Renovation Challenges When Working With Old Homes

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Germantown has graced Tennessee’s maps since 1820, and because of that, it is home to a plethora of houses from a variety of eras. These houses are full of character and charm, but they are also often full of pitfalls that might trip up the modern home renovator. Fortunately, we can learn how to face the renovation challenges when working with old homes from the homeowners who have gone before us.

Outdated Layouts

Back in the old days, every room served a specific function—entertaining happened in the parlor, work in the kitchen, and eating in the dining room—and those functions never mixed. Because of this, open floor plans are a foreign concept to many old homes that favor labyrinthine layouts and small, closed-off rooms.

Your first step when deciding how to remodel may be to hire an architect or structural engineer for a consultation on a space. They may be able to advise you on the best and most cost-effective ways to change up your floor plan while protecting the integrity of the house itself.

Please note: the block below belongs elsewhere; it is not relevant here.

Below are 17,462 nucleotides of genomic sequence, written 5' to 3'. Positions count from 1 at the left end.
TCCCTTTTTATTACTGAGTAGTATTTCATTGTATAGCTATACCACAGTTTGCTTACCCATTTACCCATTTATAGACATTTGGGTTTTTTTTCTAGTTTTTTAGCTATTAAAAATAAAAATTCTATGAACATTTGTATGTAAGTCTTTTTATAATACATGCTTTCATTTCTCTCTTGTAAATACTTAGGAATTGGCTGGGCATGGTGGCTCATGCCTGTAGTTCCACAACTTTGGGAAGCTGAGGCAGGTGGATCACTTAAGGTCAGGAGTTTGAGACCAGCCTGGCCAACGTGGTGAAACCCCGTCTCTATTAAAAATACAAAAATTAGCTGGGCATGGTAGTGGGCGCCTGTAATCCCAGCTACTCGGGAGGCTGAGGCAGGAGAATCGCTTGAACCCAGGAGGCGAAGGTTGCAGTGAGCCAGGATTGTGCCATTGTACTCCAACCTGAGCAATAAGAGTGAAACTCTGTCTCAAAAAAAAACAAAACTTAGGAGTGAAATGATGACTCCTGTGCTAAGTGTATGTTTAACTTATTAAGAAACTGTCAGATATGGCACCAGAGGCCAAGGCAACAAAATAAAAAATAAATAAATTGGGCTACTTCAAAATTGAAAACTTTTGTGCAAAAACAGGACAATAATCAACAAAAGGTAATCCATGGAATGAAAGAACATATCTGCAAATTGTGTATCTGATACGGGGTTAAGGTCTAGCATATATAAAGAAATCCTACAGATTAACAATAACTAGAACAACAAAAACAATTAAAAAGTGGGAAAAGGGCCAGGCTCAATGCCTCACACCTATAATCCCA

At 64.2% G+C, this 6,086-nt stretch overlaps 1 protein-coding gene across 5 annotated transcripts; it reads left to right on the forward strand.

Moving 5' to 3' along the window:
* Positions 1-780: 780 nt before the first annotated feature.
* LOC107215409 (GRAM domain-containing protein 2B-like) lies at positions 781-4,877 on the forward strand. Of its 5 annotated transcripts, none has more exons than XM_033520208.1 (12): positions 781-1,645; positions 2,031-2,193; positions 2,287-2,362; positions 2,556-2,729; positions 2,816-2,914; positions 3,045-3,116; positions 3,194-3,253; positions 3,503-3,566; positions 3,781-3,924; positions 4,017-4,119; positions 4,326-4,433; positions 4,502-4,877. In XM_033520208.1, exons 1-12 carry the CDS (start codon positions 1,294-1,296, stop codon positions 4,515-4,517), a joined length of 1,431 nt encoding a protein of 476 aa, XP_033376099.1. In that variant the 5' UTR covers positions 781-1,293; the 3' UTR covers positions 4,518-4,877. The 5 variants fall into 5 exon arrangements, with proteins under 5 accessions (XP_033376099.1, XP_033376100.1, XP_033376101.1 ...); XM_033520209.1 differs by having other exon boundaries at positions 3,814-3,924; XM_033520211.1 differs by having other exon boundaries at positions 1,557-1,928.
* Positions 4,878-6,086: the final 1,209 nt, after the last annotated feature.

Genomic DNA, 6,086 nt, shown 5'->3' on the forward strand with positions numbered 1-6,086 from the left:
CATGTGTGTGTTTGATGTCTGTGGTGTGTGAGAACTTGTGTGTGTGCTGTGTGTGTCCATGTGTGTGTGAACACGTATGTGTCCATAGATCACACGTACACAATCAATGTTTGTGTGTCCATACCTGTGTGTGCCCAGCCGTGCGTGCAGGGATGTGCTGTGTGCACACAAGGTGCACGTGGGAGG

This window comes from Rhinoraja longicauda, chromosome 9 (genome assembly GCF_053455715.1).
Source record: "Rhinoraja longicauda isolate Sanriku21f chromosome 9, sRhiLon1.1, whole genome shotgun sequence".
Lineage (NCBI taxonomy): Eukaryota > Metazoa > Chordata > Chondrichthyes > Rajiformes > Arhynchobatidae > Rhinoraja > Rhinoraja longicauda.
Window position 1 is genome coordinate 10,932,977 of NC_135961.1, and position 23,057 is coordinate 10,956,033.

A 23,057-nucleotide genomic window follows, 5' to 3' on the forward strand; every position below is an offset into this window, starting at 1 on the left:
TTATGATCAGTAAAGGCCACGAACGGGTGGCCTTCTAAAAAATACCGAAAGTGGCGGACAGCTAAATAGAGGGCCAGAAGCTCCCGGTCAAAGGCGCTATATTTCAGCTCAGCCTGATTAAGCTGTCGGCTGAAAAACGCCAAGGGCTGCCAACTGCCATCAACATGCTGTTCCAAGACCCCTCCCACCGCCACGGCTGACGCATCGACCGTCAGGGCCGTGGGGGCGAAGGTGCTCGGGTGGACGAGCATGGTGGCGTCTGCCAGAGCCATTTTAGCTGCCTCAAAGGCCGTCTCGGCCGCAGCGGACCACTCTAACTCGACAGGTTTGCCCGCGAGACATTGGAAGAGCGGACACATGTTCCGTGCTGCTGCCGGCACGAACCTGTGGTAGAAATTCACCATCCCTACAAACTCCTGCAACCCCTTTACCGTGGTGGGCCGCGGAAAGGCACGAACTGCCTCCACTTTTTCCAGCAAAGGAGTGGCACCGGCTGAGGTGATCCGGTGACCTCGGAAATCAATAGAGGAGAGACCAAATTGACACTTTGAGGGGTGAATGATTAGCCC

Unsafe Building Materials

Throughout history, we have used a plethora of building materials that weren’t always safe, from lead-based paint to formaldehyde foam insulation. Often, we don’t recognize these hazards until we start renovation projects. As such, it’s best to examine the space before you begin stripping paint or taking down walls. Testing kits are available for both paint and insulation at local hardware stores. If the house you’re working on contains hazardous materials, hire a professional for the job.

Popcorn Ceilings

Along the lines of potentially hazardous building materials, we have that legacy of the 1930s: the popcorn ceiling. Many homeowners who want to update their interior are just itching to remove their popcorn ceilings. It’s a relatively easy task for the DIYer, requiring only a garden sprayer and a putty knife—or you can skip the removal process altogether and update the room by painting over a popcorn ceiling instead.

However, ceilings that predate 1977 often contain asbestos or lead. If your home is older than this, you must test the ceiling before you try to remove or paint it.


One of the biggest renovation challenges when working with old homes from before the era of electricity is trying to bring electricity up to code. Even homes from the early days of electric lighting may be prone to outages if you plug in anything more powerful than a hairdryer. Even if you have experience working with wiring, you will want to work with a professional to be sure that you’re meeting modern standards and that your old house can support your modern life.

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